of V

R

and V

C

. The

angle of this

phasor is ωt,

where the time-

dependent emf is

E

0

cos ωt.

The phasors

V

R

and V

C

form

the sides of a

right triangle,

with E

0

as the

hypotenuse.

Therefore,

E

0

2

= V

R

2

+V

C

2

.

March 7, 2007 Physics 122C - Lecture 23 22

RC Filter Circuits

Now consider a circuit that

includes both a resistor and a

capacitor. Because the

capacitor voltage V

C

and the

resistor voltage V

R

are 90

0

apart in the phasor diagram,

they must be added like the

sides of a right triangle:

( )

2 2 2 2 2

0

2

2 2 2 2 2

( ) ( )

( )

C R C

C

V V IR IX

R X I R C I u

· + · +

]

· + · +

]

E

( )

0

2

2

I

R C u

·

+

E

( )

0

2

2

R

R

V IR

R C u

· ·

+

E

( )

0

2

2

/

c C

C

V IX

R C

u

u

· ·

+

E

March 7, 2007 Physics 122C - Lecture 23 23

Frequency Dependence

( )

0

2

2

R

R

V IR

R C u

· ·

+

E

( )

0

2

2

/

c C

C

V IX

R C

u

u

· ·

+

E

Define the crossover frequency

where V

R

=V

C

as ω

C

:

1

C

RC

u ·

0 0

At / 2 0.707

C R C

V V u u · · · · E E

March 7, 2007 Physics 122C - Lecture 23 24

Filters and Transmission

An RC filter is a circuit that passes a

signal with attenuation of some frequencies.

Define the transmission of an RC filter as

T = v

out

/v

in

with ω

C

= 1/(RC):

LoPass

2 2 2

/ 1/( )

( ) 1 ( / )

C

C

C

T

R C

u u u

u u u

· ·

+ +

HiPass

2 2 2

1

( ) 1 ( / )

C

R

T

R C u u u

· ·

+ +

0.001 0.01 0.1 1 10 100 1000

ww

C

0

0.2

0.4

0.6

0.8

1

T

High Pass Low Pass

Cross-over Point

Note log scale

March 7, 2007 Physics 122C - Lecture 23 25

Example: Designing a Filter

For a science project you have built a radio to listen to AM

radio broadcasts at frequencies near 1 MHz. The basic circuit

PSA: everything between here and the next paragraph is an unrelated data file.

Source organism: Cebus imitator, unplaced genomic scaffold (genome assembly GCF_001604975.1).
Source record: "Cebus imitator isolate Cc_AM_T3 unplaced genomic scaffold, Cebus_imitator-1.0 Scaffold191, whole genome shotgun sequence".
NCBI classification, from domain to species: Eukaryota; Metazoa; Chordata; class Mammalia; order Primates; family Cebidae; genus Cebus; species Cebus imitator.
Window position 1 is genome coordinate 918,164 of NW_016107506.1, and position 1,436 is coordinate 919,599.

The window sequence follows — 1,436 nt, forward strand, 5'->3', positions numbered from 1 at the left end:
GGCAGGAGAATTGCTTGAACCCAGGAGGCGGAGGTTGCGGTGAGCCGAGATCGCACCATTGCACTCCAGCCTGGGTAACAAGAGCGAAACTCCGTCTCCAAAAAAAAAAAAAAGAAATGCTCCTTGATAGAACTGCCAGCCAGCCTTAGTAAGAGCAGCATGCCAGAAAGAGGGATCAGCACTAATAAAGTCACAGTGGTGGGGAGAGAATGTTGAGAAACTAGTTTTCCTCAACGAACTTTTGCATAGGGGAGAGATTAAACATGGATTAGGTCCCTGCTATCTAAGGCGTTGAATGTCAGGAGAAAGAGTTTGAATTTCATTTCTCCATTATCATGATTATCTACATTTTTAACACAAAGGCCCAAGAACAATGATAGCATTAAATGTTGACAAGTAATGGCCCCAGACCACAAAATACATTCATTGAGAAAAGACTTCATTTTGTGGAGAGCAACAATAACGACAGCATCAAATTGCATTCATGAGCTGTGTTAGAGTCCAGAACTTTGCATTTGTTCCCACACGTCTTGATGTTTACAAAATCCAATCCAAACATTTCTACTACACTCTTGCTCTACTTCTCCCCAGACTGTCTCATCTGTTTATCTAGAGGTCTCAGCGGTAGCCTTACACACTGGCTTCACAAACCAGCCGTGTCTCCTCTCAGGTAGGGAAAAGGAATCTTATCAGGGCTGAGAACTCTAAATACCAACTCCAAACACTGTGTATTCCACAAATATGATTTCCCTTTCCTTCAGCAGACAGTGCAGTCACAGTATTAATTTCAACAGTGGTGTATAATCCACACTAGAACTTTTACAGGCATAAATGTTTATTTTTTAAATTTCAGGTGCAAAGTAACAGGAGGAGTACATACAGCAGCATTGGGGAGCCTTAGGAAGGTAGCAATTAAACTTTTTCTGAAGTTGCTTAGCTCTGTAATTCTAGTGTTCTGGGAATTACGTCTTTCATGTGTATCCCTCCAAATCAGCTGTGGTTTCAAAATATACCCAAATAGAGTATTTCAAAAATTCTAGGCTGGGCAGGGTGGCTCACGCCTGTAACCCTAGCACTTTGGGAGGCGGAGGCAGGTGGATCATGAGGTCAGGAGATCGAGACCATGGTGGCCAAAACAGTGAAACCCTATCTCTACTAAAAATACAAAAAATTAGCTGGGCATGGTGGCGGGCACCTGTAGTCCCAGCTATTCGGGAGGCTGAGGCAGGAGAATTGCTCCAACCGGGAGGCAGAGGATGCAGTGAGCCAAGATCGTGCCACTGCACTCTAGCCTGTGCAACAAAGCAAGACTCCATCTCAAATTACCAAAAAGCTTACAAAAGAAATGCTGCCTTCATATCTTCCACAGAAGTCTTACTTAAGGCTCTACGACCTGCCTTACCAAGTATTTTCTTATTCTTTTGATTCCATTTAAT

is an antenna, which produces a very small oscillating voltage

when it absorbs energy from an electromagnetic wave, and an

amplifier. Unfortunately, your neighbor’s short wave broadcast

at 10 MHz interferes with your reception. You decide to place

a filter between the antenna and the amplifier. You have a 500

pF capacitor.

What frequency should you select for the filter’s cross over

frequency?

What value of resistance should be used in the filter?

1 2

(1.0 MHz)(10.0 MHz) 3.16 MHz

C

f f f · · ·

6 -1 10

1 1 1

100

2 2 (3.16 10 s )(5.0 10 F)

C C

R

C f C u r r

· · · · O

× ×

T

low

(ω

1

) = T

high

(ω

2

)

March 7, 2007 Physics 122C - Lecture 23 26

Question

Which of these RC filter circuits has the largest cross-over

frequency ω

C

?

March 7, 2007 Physics 122C - Lecture 23 27

AC Inductor Circuits

Consider an AC current i

R

through an inductor. The changing

current produces an instantaneous inductor voltage v

L

.

L

L

di

v L

dt

·

If the inductor is connected in an AC

circuit as shown, then Kirschoff’s loop

law tells us that:

0

soruce L L

V V v A + A · =E

0

( ) cos

L

t t v u · · E E

In the phasor diagram, the

inductor current i

L

lags the

voltage v

L

by 90

0

, so that i

L

peaks T/4 later than v

L

.

cos

L L

L

v V

di dt tdt

L L

u · ·

cos sin cos cos

2 2

L L L

L L

V V V

i tdt t t I t

L L L

r r

u u u u

u u

| ` | `

· · · ·

÷ ÷

. , . ,

l

March 7, 2007 Physics 122C - Lecture 23 28

We can then use a form of

Ohm’s Law to relate the peak

voltage V

L

, the peak current I

L

, and

the inductive reactance X

L

in an AC

circuit:

Inductive Reactance

For AC circuits we can define a

resistance-like quantity, measured

in ohms, for inductance. It is

called the inductive reactance X

L

:

2

L

X L f L u r = ·

and

L

L L L L

L

V

I V I X

X

· ·

March 7, 2007 Physics 122C - Lecture 23 29

Example: Current and Voltage

of an Inductor

A 25 µH inductor is used in a circuit that

is driven at 100 kHZ. The current through

the inductor reaches a peak value of 20 mA